Here’s Why Disney Will Miss Joe Rohde
On January 4th, 2021, an era ended at The Walt Disney Company. The last famous Imagineer, Joe Rohde, retired after a 41-year career.
In his absence, the average Disney fan would be hard-pressed to name another Imagineer. However, I’d like to think some could come up with Kim Irvine and/or Asa Kalama.
Meanwhile, Disney has done everything possible to elevate the reputation of Zach Riddley, whose Instagram feed has evolved into a must-follow on social media.
Still, I want to say something unequivocally. Disney will sorely miss Joe Rohde. Let me explain why.
Who Is Joe Rohde?
Even if you don’t know Rohde by name, you know him by appearance. He’s the Imagineer who always wears those oversized earrings.
Yes, decades of wearing that jewelry have caused his ear to droop alarmingly. So, it’s that guy.
However, that’s a glib way of remembering Rohde, arguably the most impactful Imagineer since the glory days of the 20th century.
Rohde had his hand in many high-profile projects over the years, starting with the construction of Disney’s Animal Kingdom.
I’m not exaggerating when I state that Rohde is the closest thing to a father than Animal Kingdom could have.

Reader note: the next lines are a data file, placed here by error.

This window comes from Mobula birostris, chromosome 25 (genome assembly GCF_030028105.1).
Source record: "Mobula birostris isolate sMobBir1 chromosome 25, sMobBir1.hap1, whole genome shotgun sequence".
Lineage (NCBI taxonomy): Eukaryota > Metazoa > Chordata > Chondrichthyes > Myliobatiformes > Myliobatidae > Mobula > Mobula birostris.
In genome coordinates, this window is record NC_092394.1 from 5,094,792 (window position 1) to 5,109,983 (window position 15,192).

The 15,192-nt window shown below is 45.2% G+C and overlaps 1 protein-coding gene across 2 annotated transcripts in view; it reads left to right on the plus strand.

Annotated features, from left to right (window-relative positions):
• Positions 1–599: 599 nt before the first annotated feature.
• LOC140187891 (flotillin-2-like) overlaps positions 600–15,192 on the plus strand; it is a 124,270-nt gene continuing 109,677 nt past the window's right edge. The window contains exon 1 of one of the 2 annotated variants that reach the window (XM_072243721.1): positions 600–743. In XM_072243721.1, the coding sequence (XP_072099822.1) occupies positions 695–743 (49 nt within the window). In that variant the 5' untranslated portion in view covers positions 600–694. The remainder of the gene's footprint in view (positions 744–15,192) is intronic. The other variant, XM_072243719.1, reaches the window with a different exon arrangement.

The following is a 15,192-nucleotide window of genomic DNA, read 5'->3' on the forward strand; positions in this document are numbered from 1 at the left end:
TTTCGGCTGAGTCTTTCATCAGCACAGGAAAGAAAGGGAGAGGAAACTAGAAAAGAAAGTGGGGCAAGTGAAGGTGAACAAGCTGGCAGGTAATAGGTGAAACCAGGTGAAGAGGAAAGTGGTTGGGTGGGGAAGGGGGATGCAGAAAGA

In fact, he qualifies as the architect of that park every bit as much as Walt Disney does with Disneyland.
When then-CEO Michael Eisner arrived at Disney, he noticed that Imagineers and other cast members tended to remain quiet during meetings.
Rohde didn’t mind voicing his opinion, and that external behavior paid huge career dividends. Animal Kingdom evolved into his baby.
Along the way, Rohde emphasized the importance of staging, training a new generation of Imagineers on the point.
Staging requires that every piece on a theme park attraction must possess a purpose.
Perhaps the best example exists at Expedition Everest, where Rohde and his team traveled to Asia and returned with local antiquities that would fit the ride’s backstory.
You’ll notice this behavior throughout Animal Kingdom, where a cast member can explain the purpose of virtually everything you see at the park.
Rohde influenced future generations of Disney fans and cast members alike with his dedication to authenticity.
What Else Has Joe Rohde Done?
Obviously, someone who works as a high-level Imagineer for four decades will work on many projects.
With Rohde, we’ll focus on his two most notable recent projects, one of which isn’t at a theme park.
During the 1990s, Disney decided to expand its Disney Vacation Club (DVC) to other resort destinations.
The company built resorts at Vero Beach and Hilton during the mid-1990s but saved the most significant project for 15 years later.
In 2011, DVC opened Aulani, A Disney Resort & Spa in Oahu, Hawaii. A friend of the site, PCDev, just vacationed there. So, you can see how it looks: